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Transonic LPT Cascade Facility

The transonic low pressure turbine (LPT) linear cascade facility has been recently commissioned at the ARC to allow detailed measurements of fluid dynamics phenomena in a high-speed turbine passage. The transonic wind tunnel operates in blow-down mode using high pressure air supplied from large high pressure reservoirs (21 m 3 at 16 MPa) and exhausts to ambient. It can run for up to one and a half minutes at the highest flow rate. The test section is completely transparent for maximum optical access. Several flow visualization techniques, including PIV, Schlieren, and PSP have already been demonstrated. Removable endwall plates allow for different cascade configurations with little modification to the tunnel. Air flows into a 6 1/8” x 20” calming chamber section where it is conditioned for low turbulence and minimal distortion by honeycomb and four screens. The flow is accelerated into the test section by a 4:1 contraction. Turbulence grids can be added to produce elevated inlet turbulent levels. Flow velocity uniformity is within 1.5% at a Reynolds Number of 300,000. Stagnation pressure and temperature of the conditioned flow are measured upstream of the contraction using a Kiel probe and a T-type thermocouple. Inlet and exit velocities are monitored upstream and downstream of the test section by wall static pressure taps. A traverse placed downstream of the test section and moving parallel to the cascade exit plane allows for wake surveys to be taken. A row of choke bars is located in the test section exit duct. These are used to set the area ratio based on the number and diameter of bars, and thus set the Mach number during choked flow. The inlet Mach number can be varied from 0.11 to 0.44. The Reynolds number is set by altering stagnation pressure. The range of possible Reynolds number is broadened by running an ejector sealed at the tunnel exhaust with two stages of axisymmetric nozzles.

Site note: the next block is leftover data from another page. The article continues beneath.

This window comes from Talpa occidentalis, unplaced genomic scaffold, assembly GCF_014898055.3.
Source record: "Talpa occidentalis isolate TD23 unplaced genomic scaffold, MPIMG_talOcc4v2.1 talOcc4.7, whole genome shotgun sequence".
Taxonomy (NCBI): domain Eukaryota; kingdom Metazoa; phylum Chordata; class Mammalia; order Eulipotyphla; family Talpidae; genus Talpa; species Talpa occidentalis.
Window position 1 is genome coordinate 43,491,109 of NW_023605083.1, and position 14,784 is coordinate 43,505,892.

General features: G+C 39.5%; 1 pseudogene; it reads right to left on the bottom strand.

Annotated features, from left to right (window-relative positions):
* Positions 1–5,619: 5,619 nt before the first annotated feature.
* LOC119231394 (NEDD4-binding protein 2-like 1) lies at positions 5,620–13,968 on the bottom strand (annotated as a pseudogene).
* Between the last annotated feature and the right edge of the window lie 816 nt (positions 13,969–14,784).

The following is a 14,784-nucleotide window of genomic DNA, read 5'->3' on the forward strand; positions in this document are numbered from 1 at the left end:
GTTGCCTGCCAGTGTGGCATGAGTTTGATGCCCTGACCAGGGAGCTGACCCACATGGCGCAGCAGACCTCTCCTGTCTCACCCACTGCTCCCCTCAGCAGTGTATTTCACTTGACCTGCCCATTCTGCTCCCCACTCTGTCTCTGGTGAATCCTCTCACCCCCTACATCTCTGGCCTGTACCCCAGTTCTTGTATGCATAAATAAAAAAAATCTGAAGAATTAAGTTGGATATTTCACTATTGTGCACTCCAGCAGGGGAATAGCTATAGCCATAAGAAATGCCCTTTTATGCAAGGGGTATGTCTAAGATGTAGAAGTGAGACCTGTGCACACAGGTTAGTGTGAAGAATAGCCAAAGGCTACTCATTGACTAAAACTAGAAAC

By lowering the exhaust pressure, the ejector allows decreasing the Reynolds number while maintaining choked conditions. The facility has recently been utilized to study the use of flow control by means of vortex generating jets on a highly loaded low pressure turbine blade. This study has examined the effects of compressibility and the losses associated with the presence of shock waves and shock-induced separation. Also examined was the effect of surface roughness on the flow field and control performance. Measurements of Cp and Mach distribution along the blade profile are made via static pressure taps on the blades. A Kiel probe traverse at the exit of the blade passage is used to study the total pressure loss in the wake. Shadowgraph is utilized to observe the shock in the cascade center passage by means of a parallel light source and a high speed CMOS camera. Pressure sensitive paint (PSP) is applied to a blade in order to visualize the three-dimensional flow effects brought on by the vortex generating jets.